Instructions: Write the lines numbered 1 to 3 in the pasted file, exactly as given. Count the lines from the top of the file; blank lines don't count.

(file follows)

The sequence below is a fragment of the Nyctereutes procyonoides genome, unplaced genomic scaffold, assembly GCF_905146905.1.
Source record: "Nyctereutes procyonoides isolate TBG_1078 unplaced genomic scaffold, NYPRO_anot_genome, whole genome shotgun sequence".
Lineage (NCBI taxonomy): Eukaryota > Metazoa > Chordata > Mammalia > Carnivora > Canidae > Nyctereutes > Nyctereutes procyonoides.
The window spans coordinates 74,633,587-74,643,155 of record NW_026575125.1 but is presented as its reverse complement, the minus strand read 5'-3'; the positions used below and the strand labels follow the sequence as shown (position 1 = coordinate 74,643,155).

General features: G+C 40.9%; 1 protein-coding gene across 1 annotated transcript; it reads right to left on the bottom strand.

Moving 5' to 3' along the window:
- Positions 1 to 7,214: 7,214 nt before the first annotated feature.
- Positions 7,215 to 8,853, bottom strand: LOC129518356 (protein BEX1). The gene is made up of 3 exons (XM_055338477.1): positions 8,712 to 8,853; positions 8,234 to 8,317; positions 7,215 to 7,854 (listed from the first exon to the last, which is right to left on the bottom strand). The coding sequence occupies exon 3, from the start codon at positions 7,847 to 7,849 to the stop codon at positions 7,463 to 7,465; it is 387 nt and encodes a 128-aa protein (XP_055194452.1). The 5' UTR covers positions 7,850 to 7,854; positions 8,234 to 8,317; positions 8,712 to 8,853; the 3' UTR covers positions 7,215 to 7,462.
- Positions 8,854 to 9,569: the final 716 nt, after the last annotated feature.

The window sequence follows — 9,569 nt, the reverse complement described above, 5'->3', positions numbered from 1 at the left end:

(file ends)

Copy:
The sequence below is a fragment of the Nyctereutes procyonoides genome, unplaced genomic scaffold, assembly GCF_905146905.1.
Source record: "Nyctereutes procyonoides isolate TBG_1078 unplaced genomic scaffold, NYPRO_anot_genome, whole genome shotgun sequence".
Lineage (NCBI taxonomy): Eukaryota > Metazoa > Chordata > Mammalia > Carnivora > Canidae > Nyctereutes > Nyctereutes procyonoides.